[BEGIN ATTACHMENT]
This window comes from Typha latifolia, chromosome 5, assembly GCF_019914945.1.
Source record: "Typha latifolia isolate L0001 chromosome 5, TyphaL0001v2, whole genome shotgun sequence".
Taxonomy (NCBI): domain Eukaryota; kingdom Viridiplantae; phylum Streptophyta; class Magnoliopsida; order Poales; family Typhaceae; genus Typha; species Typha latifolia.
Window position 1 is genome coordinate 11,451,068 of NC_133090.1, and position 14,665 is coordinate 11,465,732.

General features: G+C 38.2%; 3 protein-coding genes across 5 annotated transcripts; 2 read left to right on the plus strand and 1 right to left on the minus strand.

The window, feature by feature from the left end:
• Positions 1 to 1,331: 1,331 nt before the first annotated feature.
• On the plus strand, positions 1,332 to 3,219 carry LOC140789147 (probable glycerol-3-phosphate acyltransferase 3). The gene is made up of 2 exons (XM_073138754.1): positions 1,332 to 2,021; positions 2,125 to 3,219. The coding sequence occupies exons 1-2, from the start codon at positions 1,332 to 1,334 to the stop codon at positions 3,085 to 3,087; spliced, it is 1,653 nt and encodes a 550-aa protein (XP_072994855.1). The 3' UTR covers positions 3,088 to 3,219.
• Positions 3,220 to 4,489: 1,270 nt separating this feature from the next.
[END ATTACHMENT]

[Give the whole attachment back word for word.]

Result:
This window comes from Typha latifolia, chromosome 5, assembly GCF_019914945.1.
Source record: "Typha latifolia isolate L0001 chromosome 5, TyphaL0001v2, whole genome shotgun sequence".
Taxonomy (NCBI): domain Eukaryota; kingdom Viridiplantae; phylum Streptophyta; class Magnoliopsida; order Poales; family Typhaceae; genus Typha; species Typha latifolia.
Window position 1 is genome coordinate 11,451,068 of NC_133090.1, and position 14,665 is coordinate 11,465,732.

General features: G+C 38.2%; 3 protein-coding genes across 5 annotated transcripts; 2 read left to right on the plus strand and 1 right to left on the minus strand.

The window, feature by feature from the left end:
• Positions 1 to 1,331: 1,331 nt before the first annotated feature.
• On the plus strand, positions 1,332 to 3,219 carry LOC140789147 (probable glycerol-3-phosphate acyltransferase 3). The gene is made up of 2 exons (XM_073138754.1): positions 1,332 to 2,021; positions 2,125 to 3,219. The coding sequence occupies exons 1-2, from the start codon at positions 1,332 to 1,334 to the stop codon at positions 3,085 to 3,087; spliced, it is 1,653 nt and encodes a 550-aa protein (XP_072994855.1). The 3' UTR covers positions 3,088 to 3,219.
• Positions 3,220 to 4,489: 1,270 nt separating this feature from the next.